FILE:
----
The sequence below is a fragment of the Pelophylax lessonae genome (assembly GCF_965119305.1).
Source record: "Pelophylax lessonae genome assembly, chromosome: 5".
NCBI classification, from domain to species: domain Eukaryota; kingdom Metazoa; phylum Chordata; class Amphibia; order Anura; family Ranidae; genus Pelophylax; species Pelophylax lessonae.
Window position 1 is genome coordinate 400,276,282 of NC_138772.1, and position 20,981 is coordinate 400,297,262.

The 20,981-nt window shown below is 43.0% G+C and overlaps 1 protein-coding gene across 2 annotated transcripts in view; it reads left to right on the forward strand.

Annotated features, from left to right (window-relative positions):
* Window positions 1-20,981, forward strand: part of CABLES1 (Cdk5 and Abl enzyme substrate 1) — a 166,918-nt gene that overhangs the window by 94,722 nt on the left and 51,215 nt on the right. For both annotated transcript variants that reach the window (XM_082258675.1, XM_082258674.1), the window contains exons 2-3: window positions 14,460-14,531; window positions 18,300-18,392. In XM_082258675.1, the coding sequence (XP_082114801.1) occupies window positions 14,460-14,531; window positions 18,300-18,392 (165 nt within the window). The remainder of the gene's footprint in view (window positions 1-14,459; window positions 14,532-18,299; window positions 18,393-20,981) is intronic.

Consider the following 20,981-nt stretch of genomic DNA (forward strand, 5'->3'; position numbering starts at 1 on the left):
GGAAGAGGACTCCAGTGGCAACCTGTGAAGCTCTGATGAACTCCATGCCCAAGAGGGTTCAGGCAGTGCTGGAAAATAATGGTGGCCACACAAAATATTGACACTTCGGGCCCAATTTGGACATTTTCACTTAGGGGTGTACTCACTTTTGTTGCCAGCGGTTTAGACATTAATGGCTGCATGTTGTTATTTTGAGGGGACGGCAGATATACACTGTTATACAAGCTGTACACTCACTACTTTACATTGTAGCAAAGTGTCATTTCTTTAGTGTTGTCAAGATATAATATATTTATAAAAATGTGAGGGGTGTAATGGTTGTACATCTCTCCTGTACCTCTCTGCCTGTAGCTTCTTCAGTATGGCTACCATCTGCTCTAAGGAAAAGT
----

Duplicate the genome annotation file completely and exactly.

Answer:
The sequence below is a fragment of the Pelophylax lessonae genome (assembly GCF_965119305.1).
Source record: "Pelophylax lessonae genome assembly, chromosome: 5".
NCBI classification, from domain to species: domain Eukaryota; kingdom Metazoa; phylum Chordata; class Amphibia; order Anura; family Ranidae; genus Pelophylax; species Pelophylax lessonae.
Window position 1 is genome coordinate 400,276,282 of NC_138772.1, and position 20,981 is coordinate 400,297,262.

The 20,981-nt window shown below is 43.0% G+C and overlaps 1 protein-coding gene across 2 annotated transcripts in view; it reads left to right on the forward strand.

Annotated features, from left to right (window-relative positions):
* Window positions 1-20,981, forward strand: part of CABLES1 (Cdk5 and Abl enzyme substrate 1) — a 166,918-nt gene that overhangs the window by 94,722 nt on the left and 51,215 nt on the right. For both annotated transcript variants that reach the window (XM_082258675.1, XM_082258674.1), the window contains exons 2-3: window positions 14,460-14,531; window positions 18,300-18,392. In XM_082258675.1, the coding sequence (XP_082114801.1) occupies window positions 14,460-14,531; window positions 18,300-18,392 (165 nt within the window). The remainder of the gene's footprint in view (window positions 1-14,459; window positions 14,532-18,299; window positions 18,393-20,981) is intronic.

Consider the following 20,981-nt stretch of genomic DNA (forward strand, 5'->3'; position numbering starts at 1 on the left):
GGAAGAGGACTCCAGTGGCAACCTGTGAAGCTCTGATGAACTCCATGCCCAAGAGGGTTCAGGCAGTGCTGGAAAATAATGGTGGCCACACAAAATATTGACACTTCGGGCCCAATTTGGACATTTTCACTTAGGGGTGTACTCACTTTTGTTGCCAGCGGTTTAGACATTAATGGCTGCATGTTGTTATTTTGAGGGGACGGCAGATATACACTGTTATACAAGCTGTACACTCACTACTTTACATTGTAGCAAAGTGTCATTTCTTTAGTGTTGTCAAGATATAATATATTTATAAAAATGTGAGGGGTGTAATGGTTGTACATCTCTCCTGTACCTCTCTGCCTGTAGCTTCTTCAGTATGGCTACCATCTGCTCTAAGGAAAAGT